Uses of Energy, Materials and Changing Techniques
The development of electricity and the means for generating and transmitting it completed the Industrial Revolution and opened the doors for the high-tech world of today. From the first use of fire until the present time, availability of energy coupled with human ingenuity has been the foundation of advancing civilization.
“The ultimate purpose of energy production and use remains unchanged: the provision of convenient and affordable energy services for human needs.” Energy Primer, Grubler et al.
Energy services are possible of a myriad of uses humans would have for energy.
Demand for energy services is growing worldwide. The energy demands of developed nations continue to grow, as do the energy demands of the large and fast growing populations of developing countries. Clearly, if we are to continue on our path of development, history would suggest we need to have an ever-increasing source(s) of reliable, high quality energy.
Energy Quality is a human term representing the characteristics of that energy source as they relate to human usage. One of those is the density of the energy source, how many BTU’s per unit does it contain. For example, coal has more btu’s per weight than wood, so it delivers more energy. Density is not the only factor that goes into energy quality. Coal has slightly higher energy density than oil, but because of oil’s other characteristics, like ease of use and transportability, it is said to be a higher energy quality source than coal.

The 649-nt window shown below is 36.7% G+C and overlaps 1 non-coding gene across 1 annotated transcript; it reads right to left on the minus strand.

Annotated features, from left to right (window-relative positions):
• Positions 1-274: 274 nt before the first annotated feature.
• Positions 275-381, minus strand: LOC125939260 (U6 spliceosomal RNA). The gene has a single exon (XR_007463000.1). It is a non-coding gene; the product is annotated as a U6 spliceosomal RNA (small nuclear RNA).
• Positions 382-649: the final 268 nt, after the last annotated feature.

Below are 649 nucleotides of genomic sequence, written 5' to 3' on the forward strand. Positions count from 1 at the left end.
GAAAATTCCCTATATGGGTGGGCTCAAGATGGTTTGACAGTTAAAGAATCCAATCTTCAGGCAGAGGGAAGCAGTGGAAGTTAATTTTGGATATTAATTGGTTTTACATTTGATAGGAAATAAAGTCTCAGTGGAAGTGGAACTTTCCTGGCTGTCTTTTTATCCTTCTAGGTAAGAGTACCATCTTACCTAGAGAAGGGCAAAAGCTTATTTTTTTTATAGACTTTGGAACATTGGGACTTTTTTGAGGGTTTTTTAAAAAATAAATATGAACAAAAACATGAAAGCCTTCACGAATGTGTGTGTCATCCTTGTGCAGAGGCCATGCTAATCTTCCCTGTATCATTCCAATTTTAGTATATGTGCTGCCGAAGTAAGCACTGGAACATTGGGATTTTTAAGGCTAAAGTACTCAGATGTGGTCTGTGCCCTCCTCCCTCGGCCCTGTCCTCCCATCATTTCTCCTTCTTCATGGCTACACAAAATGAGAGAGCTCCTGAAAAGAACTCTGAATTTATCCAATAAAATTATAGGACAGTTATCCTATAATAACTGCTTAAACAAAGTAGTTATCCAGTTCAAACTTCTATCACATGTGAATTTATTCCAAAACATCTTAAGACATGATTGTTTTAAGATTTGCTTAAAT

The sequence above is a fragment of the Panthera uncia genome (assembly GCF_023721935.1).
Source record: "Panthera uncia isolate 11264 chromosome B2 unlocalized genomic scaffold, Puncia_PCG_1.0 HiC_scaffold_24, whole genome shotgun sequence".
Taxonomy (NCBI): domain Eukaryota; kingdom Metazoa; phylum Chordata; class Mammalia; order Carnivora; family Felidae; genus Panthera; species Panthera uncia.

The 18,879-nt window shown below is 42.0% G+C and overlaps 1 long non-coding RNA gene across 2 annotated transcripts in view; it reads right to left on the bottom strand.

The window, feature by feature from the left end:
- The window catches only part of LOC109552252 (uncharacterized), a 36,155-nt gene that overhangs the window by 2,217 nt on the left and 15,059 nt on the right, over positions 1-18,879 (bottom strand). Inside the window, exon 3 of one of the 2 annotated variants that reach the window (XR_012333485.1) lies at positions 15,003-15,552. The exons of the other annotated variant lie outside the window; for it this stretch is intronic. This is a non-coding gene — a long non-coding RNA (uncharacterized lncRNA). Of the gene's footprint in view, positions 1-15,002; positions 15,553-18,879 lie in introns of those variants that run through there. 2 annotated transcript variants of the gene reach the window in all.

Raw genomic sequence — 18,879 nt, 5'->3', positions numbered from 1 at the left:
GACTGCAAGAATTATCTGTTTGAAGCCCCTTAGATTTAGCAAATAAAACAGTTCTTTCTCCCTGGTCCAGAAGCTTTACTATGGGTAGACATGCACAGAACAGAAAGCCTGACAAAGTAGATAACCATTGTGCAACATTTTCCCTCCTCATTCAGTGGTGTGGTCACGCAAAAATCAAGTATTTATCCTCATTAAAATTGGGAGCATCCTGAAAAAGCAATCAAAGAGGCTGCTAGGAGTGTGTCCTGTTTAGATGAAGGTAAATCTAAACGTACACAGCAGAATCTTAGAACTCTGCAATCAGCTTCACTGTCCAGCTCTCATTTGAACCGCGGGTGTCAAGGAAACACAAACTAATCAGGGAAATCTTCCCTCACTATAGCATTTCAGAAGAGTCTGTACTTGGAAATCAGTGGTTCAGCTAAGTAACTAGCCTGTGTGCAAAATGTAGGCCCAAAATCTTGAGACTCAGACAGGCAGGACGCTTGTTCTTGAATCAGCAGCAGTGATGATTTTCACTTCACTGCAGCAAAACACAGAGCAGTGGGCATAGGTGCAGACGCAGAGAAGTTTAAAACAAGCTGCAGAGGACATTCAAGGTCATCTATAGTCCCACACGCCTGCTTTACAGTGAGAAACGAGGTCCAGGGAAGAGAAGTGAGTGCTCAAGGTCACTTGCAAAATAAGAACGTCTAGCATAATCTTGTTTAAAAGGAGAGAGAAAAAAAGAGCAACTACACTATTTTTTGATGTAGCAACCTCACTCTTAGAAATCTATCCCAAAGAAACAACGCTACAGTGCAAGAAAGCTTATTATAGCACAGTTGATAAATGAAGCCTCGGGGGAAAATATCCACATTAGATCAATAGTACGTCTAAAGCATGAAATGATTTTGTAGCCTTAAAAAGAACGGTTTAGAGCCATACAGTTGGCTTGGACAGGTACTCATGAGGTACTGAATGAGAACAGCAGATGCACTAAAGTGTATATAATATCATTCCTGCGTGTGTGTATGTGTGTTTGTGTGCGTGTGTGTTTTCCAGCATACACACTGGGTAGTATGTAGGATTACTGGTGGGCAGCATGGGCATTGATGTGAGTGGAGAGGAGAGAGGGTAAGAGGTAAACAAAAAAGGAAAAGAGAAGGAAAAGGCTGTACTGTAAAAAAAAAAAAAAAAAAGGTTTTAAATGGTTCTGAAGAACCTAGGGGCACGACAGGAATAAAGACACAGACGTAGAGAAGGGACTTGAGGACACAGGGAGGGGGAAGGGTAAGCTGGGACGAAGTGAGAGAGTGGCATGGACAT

Sustainability is the quality of not being harmful to the environment or depleting natural resources, and thereby supporting long-term ecological balance. In simpler terms, it is the ability to continue a practice without running out of material or fouling the environment in the process or as a result of that practice.
We are faced with a dilemma. As the human population grows and develops, we demand more and more energy. From an economic point of view, energy is a commodity, which we extract from natural resources. We put pressure on environmental systems when we pump, mine, transport, refine and consume our limited, non-renewable resources at an ever-increasing pace. This not only includes energy, but also almost every other resource that humans use, from aluminum to water to zinc.
Can we support development indefinitely? “Is what we are doing sustainable?” My plan for this blog will examine what it means to be sustainable from an ecological, resource economics, political, and social perspective and examine why our increasing demand for non-renewable energy sources to fuel our economy and growth is not sustainable.